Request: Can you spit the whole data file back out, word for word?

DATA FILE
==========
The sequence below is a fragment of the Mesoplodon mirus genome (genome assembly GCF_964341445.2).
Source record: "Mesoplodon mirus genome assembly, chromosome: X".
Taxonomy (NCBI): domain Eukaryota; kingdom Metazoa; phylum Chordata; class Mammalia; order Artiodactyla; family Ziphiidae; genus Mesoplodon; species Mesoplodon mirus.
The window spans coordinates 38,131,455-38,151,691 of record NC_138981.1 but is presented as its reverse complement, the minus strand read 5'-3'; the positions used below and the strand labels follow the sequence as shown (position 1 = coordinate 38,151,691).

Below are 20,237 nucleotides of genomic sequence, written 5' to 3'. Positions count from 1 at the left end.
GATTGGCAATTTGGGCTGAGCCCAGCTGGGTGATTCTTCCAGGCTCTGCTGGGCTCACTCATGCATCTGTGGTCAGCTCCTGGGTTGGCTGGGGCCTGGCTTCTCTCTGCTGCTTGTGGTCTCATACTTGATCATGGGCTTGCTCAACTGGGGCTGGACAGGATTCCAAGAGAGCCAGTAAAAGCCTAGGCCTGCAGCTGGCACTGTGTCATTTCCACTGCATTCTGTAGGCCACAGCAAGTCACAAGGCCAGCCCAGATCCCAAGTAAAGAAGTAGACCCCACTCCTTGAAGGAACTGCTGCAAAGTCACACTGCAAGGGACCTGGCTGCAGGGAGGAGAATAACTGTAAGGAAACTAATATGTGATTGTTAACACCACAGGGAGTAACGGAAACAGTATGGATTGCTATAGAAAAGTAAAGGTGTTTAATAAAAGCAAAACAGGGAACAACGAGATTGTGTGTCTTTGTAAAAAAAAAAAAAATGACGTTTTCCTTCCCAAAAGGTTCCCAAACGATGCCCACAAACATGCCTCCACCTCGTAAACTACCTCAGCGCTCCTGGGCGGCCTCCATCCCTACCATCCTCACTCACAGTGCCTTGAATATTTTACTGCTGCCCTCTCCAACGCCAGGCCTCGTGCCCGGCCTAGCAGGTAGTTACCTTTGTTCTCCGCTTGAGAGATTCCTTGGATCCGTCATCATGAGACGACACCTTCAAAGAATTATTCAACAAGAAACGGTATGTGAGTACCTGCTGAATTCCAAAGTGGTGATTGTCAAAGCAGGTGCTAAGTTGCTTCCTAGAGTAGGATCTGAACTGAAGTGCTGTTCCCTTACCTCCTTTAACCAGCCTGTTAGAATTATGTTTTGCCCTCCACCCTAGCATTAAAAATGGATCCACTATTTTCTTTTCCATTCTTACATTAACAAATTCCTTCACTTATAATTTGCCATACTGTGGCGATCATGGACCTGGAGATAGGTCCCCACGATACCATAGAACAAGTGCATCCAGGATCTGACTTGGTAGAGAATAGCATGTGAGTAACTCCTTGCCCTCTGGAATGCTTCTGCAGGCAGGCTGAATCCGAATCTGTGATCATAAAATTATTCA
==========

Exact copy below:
The sequence below is a fragment of the Mesoplodon mirus genome (genome assembly GCF_964341445.2).
Source record: "Mesoplodon mirus genome assembly, chromosome: X".
Taxonomy (NCBI): domain Eukaryota; kingdom Metazoa; phylum Chordata; class Mammalia; order Artiodactyla; family Ziphiidae; genus Mesoplodon; species Mesoplodon mirus.
The window spans coordinates 38,131,455-38,151,691 of record NC_138981.1 but is presented as its reverse complement, the minus strand read 5'-3'; the positions used below and the strand labels follow the sequence as shown (position 1 = coordinate 38,151,691).

Below are 20,237 nucleotides of genomic sequence, written 5' to 3'. Positions count from 1 at the left end.
GATTGGCAATTTGGGCTGAGCCCAGCTGGGTGATTCTTCCAGGCTCTGCTGGGCTCACTCATGCATCTGTGGTCAGCTCCTGGGTTGGCTGGGGCCTGGCTTCTCTCTGCTGCTTGTGGTCTCATACTTGATCATGGGCTTGCTCAACTGGGGCTGGACAGGATTCCAAGAGAGCCAGTAAAAGCCTAGGCCTGCAGCTGGCACTGTGTCATTTCCACTGCATTCTGTAGGCCACAGCAAGTCACAAGGCCAGCCCAGATCCCAAGTAAAGAAGTAGACCCCACTCCTTGAAGGAACTGCTGCAAAGTCACACTGCAAGGGACCTGGCTGCAGGGAGGAGAATAACTGTAAGGAAACTAATATGTGATTGTTAACACCACAGGGAGTAACGGAAACAGTATGGATTGCTATAGAAAAGTAAAGGTGTTTAATAAAAGCAAAACAGGGAACAACGAGATTGTGTGTCTTTGTAAAAAAAAAAAAAATGACGTTTTCCTTCCCAAAAGGTTCCCAAACGATGCCCACAAACATGCCTCCACCTCGTAAACTACCTCAGCGCTCCTGGGCGGCCTCCATCCCTACCATCCTCACTCACAGTGCCTTGAATATTTTACTGCTGCCCTCTCCAACGCCAGGCCTCGTGCCCGGCCTAGCAGGTAGTTACCTTTGTTCTCCGCTTGAGAGATTCCTTGGATCCGTCATCATGAGACGACACCTTCAAAGAATTATTCAACAAGAAACGGTATGTGAGTACCTGCTGAATTCCAAAGTGGTGATTGTCAAAGCAGGTGCTAAGTTGCTTCCTAGAGTAGGATCTGAACTGAAGTGCTGTTCCCTTACCTCCTTTAACCAGCCTGTTAGAATTATGTTTTGCCCTCCACCCTAGCATTAAAAATGGATCCACTATTTTCTTTTCCATTCTTACATTAACAAATTCCTTCACTTATAATTTGCCATACTGTGGCGATCATGGACCTGGAGATAGGTCCCCACGATACCATAGAACAAGTGCATCCAGGATCTGACTTGGTAGAGAATAGCATGTGAGTAACTCCTTGCCCTCTGGAATGCTTCTGCAGGCAGGCTGAATCCGAATCTGTGATCATAAAATTATTCA